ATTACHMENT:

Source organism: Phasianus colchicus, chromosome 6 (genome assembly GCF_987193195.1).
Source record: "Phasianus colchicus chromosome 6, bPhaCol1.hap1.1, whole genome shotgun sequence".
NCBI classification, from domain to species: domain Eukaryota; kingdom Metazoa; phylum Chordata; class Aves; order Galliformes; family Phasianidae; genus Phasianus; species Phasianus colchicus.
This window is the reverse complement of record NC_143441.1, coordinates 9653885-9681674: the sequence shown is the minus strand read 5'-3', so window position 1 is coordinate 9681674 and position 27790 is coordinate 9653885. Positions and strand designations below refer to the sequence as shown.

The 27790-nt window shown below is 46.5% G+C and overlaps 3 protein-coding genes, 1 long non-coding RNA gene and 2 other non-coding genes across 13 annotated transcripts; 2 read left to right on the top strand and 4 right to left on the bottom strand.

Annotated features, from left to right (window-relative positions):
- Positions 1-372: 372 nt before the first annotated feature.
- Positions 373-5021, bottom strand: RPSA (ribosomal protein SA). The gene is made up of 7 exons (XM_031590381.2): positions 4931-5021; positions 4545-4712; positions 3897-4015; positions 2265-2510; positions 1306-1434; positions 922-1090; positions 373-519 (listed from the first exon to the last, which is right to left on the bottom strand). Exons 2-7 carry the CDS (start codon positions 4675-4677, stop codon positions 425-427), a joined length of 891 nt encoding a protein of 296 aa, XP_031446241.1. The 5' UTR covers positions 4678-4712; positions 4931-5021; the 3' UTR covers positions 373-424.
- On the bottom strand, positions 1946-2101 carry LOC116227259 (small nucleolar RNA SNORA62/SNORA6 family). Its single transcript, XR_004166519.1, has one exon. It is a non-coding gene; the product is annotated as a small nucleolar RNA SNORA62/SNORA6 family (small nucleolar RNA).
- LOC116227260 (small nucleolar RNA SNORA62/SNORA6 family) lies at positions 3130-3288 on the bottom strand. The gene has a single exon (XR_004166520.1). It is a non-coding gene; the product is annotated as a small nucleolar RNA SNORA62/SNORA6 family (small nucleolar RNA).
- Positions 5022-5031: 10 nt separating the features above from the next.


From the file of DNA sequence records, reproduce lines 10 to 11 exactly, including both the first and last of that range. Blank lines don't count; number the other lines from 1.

- LOC116227260 (small nucleolar RNA SNORA62/SNORA6 family) lies at positions 3130-3288 on the bottom strand. The gene has a single exon (XR_004166520.1). It is a non-coding gene; the product is annotated as a small nucleolar RNA SNORA62/SNORA6 family (small nucleolar RNA).
- Positions 5022-5031: 10 nt separating the features above from the next.